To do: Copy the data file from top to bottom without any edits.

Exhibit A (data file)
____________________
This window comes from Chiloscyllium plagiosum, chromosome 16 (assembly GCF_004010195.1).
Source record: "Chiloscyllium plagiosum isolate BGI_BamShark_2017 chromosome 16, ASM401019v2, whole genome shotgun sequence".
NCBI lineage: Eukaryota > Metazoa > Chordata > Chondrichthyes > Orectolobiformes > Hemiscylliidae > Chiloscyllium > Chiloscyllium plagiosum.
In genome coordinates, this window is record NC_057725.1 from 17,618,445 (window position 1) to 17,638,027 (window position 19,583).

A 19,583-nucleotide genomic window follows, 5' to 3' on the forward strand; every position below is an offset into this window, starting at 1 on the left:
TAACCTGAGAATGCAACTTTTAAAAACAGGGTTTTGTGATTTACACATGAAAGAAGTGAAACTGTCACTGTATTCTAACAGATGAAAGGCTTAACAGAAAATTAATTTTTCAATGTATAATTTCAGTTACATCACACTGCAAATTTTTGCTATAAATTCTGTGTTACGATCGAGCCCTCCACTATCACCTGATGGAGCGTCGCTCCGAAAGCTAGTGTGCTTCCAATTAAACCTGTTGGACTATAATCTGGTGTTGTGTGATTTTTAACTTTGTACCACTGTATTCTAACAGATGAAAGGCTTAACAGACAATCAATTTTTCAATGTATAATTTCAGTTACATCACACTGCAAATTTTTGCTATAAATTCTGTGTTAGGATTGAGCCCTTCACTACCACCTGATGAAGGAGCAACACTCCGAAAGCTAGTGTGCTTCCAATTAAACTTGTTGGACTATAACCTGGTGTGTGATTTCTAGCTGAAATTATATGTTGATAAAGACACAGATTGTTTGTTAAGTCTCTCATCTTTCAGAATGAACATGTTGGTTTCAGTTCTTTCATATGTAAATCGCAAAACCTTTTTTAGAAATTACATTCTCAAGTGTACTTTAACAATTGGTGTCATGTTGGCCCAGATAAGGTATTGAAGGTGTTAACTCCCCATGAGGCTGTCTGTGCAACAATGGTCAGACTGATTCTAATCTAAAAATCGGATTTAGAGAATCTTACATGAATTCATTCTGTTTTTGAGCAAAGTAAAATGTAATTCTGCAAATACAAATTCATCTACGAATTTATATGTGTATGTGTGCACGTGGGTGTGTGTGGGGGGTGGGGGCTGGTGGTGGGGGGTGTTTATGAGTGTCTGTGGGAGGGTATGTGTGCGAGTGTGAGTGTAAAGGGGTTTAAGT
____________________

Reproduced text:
This window comes from Chiloscyllium plagiosum, chromosome 16 (assembly GCF_004010195.1).
Source record: "Chiloscyllium plagiosum isolate BGI_BamShark_2017 chromosome 16, ASM401019v2, whole genome shotgun sequence".
NCBI lineage: Eukaryota > Metazoa > Chordata > Chondrichthyes > Orectolobiformes > Hemiscylliidae > Chiloscyllium > Chiloscyllium plagiosum.
In genome coordinates, this window is record NC_057725.1 from 17,618,445 (window position 1) to 17,638,027 (window position 19,583).

A 19,583-nucleotide genomic window follows, 5' to 3' on the forward strand; every position below is an offset into this window, starting at 1 on the left:
TAACCTGAGAATGCAACTTTTAAAAACAGGGTTTTGTGATTTACACATGAAAGAAGTGAAACTGTCACTGTATTCTAACAGATGAAAGGCTTAACAGAAAATTAATTTTTCAATGTATAATTTCAGTTACATCACACTGCAAATTTTTGCTATAAATTCTGTGTTACGATCGAGCCCTCCACTATCACCTGATGGAGCGTCGCTCCGAAAGCTAGTGTGCTTCCAATTAAACCTGTTGGACTATAATCTGGTGTTGTGTGATTTTTAACTTTGTACCACTGTATTCTAACAGATGAAAGGCTTAACAGACAATCAATTTTTCAATGTATAATTTCAGTTACATCACACTGCAAATTTTTGCTATAAATTCTGTGTTAGGATTGAGCCCTTCACTACCACCTGATGAAGGAGCAACACTCCGAAAGCTAGTGTGCTTCCAATTAAACTTGTTGGACTATAACCTGGTGTGTGATTTCTAGCTGAAATTATATGTTGATAAAGACACAGATTGTTTGTTAAGTCTCTCATCTTTCAGAATGAACATGTTGGTTTCAGTTCTTTCATATGTAAATCGCAAAACCTTTTTTAGAAATTACATTCTCAAGTGTACTTTAACAATTGGTGTCATGTTGGCCCAGATAAGGTATTGAAGGTGTTAACTCCCCATGAGGCTGTCTGTGCAACAATGGTCAGACTGATTCTAATCTAAAAATCGGATTTAGAGAATCTTACATGAATTCATTCTGTTTTTGAGCAAAGTAAAATGTAATTCTGCAAATACAAATTCATCTACGAATTTATATGTGTATGTGTGCACGTGGGTGTGTGTGGGGGGTGGGGGCTGGTGGTGGGGGGTGTTTATGAGTGTCTGTGGGAGGGTATGTGTGCGAGTGTGAGTGTAAAGGGGTTTAAGT